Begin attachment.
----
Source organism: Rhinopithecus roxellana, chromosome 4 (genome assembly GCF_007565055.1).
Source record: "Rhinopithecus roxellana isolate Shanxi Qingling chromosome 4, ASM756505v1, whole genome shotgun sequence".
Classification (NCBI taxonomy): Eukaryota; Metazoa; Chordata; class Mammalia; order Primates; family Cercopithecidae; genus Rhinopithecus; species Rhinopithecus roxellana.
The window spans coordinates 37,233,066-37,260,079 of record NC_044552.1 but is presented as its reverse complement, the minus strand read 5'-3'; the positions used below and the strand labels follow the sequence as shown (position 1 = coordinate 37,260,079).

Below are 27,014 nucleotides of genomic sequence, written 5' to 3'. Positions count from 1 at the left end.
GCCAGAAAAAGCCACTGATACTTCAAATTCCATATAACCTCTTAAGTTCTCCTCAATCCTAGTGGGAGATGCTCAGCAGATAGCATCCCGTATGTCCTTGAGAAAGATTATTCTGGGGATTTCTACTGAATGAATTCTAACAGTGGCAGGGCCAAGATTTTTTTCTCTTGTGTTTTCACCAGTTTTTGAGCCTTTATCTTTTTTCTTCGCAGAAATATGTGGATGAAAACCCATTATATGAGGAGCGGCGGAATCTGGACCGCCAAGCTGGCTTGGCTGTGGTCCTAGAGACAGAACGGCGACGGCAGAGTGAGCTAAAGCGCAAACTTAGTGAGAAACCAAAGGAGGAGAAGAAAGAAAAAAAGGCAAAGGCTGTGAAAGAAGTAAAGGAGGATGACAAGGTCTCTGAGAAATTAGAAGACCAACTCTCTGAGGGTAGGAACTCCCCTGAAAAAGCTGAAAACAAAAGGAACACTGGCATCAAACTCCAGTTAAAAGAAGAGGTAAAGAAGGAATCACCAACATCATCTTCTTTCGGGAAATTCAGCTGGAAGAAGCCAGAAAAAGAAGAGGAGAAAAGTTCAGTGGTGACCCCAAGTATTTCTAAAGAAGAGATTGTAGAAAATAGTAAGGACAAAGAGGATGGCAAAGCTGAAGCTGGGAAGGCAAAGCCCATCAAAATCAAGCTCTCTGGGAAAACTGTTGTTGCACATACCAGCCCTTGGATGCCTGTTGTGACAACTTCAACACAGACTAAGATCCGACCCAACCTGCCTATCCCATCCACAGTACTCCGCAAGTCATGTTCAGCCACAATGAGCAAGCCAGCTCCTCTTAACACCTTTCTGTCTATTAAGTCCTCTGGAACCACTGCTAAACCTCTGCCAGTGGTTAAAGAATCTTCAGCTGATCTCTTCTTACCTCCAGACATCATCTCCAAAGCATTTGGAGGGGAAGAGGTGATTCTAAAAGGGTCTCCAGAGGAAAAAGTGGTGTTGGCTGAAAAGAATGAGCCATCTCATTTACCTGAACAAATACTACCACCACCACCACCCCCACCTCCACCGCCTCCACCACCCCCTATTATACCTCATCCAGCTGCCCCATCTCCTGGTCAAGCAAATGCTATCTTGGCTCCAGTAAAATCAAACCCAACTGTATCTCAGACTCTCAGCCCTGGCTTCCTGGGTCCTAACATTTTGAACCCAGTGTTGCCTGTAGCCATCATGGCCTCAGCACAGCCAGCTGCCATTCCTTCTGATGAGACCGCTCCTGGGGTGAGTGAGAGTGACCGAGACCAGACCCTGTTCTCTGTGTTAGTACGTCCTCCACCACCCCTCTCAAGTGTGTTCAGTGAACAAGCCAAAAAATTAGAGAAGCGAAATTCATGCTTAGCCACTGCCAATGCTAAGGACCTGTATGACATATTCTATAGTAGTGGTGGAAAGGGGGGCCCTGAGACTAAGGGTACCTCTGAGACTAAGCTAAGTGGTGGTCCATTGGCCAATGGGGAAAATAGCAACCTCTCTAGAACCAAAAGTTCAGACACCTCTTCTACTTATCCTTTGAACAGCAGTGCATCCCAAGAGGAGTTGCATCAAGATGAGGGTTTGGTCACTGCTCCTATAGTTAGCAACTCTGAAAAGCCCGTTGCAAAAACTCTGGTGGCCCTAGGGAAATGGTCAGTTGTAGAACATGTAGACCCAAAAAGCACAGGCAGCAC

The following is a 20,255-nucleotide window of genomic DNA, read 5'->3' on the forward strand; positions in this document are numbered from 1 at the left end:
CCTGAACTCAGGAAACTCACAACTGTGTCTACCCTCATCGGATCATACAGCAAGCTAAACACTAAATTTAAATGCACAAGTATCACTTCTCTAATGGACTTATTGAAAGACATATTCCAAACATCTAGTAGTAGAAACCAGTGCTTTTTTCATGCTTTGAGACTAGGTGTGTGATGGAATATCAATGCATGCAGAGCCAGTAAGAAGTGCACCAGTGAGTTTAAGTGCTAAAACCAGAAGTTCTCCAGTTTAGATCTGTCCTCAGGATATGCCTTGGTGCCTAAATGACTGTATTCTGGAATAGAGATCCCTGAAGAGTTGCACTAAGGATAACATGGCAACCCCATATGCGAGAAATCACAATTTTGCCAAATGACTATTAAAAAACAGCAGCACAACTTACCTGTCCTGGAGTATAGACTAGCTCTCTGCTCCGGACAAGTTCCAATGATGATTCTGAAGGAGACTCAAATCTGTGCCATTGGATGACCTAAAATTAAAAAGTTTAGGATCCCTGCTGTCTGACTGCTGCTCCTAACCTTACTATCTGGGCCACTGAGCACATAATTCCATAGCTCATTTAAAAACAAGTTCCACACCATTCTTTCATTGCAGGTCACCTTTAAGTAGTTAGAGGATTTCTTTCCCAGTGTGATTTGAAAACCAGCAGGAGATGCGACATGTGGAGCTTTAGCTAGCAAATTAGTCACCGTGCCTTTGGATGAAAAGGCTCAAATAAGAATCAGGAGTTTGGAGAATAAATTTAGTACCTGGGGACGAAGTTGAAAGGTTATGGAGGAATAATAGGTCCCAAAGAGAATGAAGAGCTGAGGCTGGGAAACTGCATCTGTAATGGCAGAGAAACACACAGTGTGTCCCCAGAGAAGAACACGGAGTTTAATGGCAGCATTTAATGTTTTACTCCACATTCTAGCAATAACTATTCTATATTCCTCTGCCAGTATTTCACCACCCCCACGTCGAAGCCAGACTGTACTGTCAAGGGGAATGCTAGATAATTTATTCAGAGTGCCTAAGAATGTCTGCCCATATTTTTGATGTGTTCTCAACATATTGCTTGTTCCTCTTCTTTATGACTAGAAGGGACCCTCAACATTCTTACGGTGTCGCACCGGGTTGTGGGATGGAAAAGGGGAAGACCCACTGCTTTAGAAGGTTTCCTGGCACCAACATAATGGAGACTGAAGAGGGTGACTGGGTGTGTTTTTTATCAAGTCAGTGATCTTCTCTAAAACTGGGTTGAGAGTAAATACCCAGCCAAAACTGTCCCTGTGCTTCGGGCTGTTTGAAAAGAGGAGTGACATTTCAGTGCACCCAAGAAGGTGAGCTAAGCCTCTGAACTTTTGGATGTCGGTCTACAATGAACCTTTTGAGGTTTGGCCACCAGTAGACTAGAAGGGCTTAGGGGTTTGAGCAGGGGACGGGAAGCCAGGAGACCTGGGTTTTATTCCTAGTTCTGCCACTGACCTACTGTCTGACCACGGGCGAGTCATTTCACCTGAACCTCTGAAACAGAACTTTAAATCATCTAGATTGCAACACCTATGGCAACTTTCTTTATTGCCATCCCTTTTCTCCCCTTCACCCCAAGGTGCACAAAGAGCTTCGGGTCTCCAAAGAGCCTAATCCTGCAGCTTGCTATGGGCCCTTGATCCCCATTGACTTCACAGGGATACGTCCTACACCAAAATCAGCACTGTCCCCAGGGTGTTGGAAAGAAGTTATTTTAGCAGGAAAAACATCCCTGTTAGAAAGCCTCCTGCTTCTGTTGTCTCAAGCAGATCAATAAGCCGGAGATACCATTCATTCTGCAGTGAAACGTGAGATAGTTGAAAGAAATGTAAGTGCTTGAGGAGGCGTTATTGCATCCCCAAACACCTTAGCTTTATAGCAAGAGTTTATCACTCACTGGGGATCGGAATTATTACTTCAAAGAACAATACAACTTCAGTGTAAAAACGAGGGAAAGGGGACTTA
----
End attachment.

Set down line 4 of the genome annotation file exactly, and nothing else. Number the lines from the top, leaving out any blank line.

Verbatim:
The window spans coordinates 37,233,066-37,260,079 of record NC_044552.1 but is presented as its reverse complement, the minus strand read 5'-3'; the positions used below and the strand labels follow the sequence as shown (position 1 = coordinate 37,260,079).